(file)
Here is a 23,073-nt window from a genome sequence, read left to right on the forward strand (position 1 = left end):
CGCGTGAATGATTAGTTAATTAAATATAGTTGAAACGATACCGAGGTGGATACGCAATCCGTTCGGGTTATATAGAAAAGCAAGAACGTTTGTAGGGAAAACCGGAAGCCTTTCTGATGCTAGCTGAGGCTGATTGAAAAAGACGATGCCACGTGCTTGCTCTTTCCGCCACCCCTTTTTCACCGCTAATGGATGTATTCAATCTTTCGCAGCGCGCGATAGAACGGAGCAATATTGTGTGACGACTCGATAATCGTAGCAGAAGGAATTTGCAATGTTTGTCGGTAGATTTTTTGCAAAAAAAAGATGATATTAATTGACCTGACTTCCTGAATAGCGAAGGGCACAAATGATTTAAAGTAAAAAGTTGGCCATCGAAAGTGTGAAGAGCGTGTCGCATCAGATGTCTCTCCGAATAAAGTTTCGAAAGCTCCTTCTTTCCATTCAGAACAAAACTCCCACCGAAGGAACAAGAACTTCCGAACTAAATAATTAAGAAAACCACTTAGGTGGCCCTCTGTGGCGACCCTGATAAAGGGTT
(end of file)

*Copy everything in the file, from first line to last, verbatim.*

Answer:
Here is a 23,073-nt window from a genome sequence, read left to right on the forward strand (position 1 = left end):
CGCGTGAATGATTAGTTAATTAAATATAGTTGAAACGATACCGAGGTGGATACGCAATCCGTTCGGGTTATATAGAAAAGCAAGAACGTTTGTAGGGAAAACCGGAAGCCTTTCTGATGCTAGCTGAGGCTGATTGAAAAAGACGATGCCACGTGCTTGCTCTTTCCGCCACCCCTTTTTCACCGCTAATGGATGTATTCAATCTTTCGCAGCGCGCGATAGAACGGAGCAATATTGTGTGACGACTCGATAATCGTAGCAGAAGGAATTTGCAATGTTTGTCGGTAGATTTTTTGCAAAAAAAAGATGATATTAATTGACCTGACTTCCTGAATAGCGAAGGGCACAAATGATTTAAAGTAAAAAGTTGGCCATCGAAAGTGTGAAGAGCGTGTCGCATCAGATGTCTCTCCGAATAAAGTTTCGAAAGCTCCTTCTTTCCATTCAGAACAAAACTCCCACCGAAGGAACAAGAACTTCCGAACTAAATAATTAAGAAAACCACTTAGGTGGCCCTCTGTGGCGACCCTGATAAAGGGTT